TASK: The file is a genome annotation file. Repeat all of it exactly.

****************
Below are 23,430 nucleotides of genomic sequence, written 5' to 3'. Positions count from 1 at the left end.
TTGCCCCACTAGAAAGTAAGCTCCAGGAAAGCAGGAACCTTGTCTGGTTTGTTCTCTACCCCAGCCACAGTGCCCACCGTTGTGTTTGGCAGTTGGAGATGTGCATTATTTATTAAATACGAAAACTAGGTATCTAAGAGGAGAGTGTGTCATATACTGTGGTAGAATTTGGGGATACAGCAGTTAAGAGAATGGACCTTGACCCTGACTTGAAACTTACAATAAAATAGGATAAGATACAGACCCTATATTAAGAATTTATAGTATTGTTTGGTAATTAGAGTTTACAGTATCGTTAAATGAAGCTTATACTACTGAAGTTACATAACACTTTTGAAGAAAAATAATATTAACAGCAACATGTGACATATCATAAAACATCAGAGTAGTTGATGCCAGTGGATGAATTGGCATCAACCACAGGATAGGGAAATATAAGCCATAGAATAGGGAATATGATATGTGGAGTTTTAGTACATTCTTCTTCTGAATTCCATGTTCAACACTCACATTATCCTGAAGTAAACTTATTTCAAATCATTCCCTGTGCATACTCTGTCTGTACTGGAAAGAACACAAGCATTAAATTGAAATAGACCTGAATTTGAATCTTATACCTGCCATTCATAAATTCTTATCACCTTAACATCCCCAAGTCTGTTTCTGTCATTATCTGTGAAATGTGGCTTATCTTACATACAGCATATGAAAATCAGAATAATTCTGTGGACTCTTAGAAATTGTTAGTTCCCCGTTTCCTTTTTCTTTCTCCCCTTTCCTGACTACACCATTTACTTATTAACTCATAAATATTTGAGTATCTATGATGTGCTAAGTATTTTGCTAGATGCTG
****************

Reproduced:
Below are 23,430 nucleotides of genomic sequence, written 5' to 3'. Positions count from 1 at the left end.
TTGCCCCACTAGAAAGTAAGCTCCAGGAAAGCAGGAACCTTGTCTGGTTTGTTCTCTACCCCAGCCACAGTGCCCACCGTTGTGTTTGGCAGTTGGAGATGTGCATTATTTATTAAATACGAAAACTAGGTATCTAAGAGGAGAGTGTGTCATATACTGTGGTAGAATTTGGGGATACAGCAGTTAAGAGAATGGACCTTGACCCTGACTTGAAACTTACAATAAAATAGGATAAGATACAGACCCTATATTAAGAATTTATAGTATTGTTTGGTAATTAGAGTTTACAGTATCGTTAAATGAAGCTTATACTACTGAAGTTACATAACACTTTTGAAGAAAAATAATATTAACAGCAACATGTGACATATCATAAAACATCAGAGTAGTTGATGCCAGTGGATGAATTGGCATCAACCACAGGATAGGGAAATATAAGCCATAGAATAGGGAATATGATATGTGGAGTTTTAGTACATTCTTCTTCTGAATTCCATGTTCAACACTCACATTATCCTGAAGTAAACTTATTTCAAATCATTCCCTGTGCATACTCTGTCTGTACTGGAAAGAACACAAGCATTAAATTGAAATAGACCTGAATTTGAATCTTATACCTGCCATTCATAAATTCTTATCACCTTAACATCCCCAAGTCTGTTTCTGTCATTATCTGTGAAATGTGGCTTATCTTACATACAGCATATGAAAATCAGAATAATTCTGTGGACTCTTAGAAATTGTTAGTTCCCCGTTTCCTTTTTCTTTCTCCCCTTTCCTGACTACACCATTTACTTATTAACTCATAAATATTTGAGTATCTATGATGTGCTAAGTATTTTGCTAGATGCTG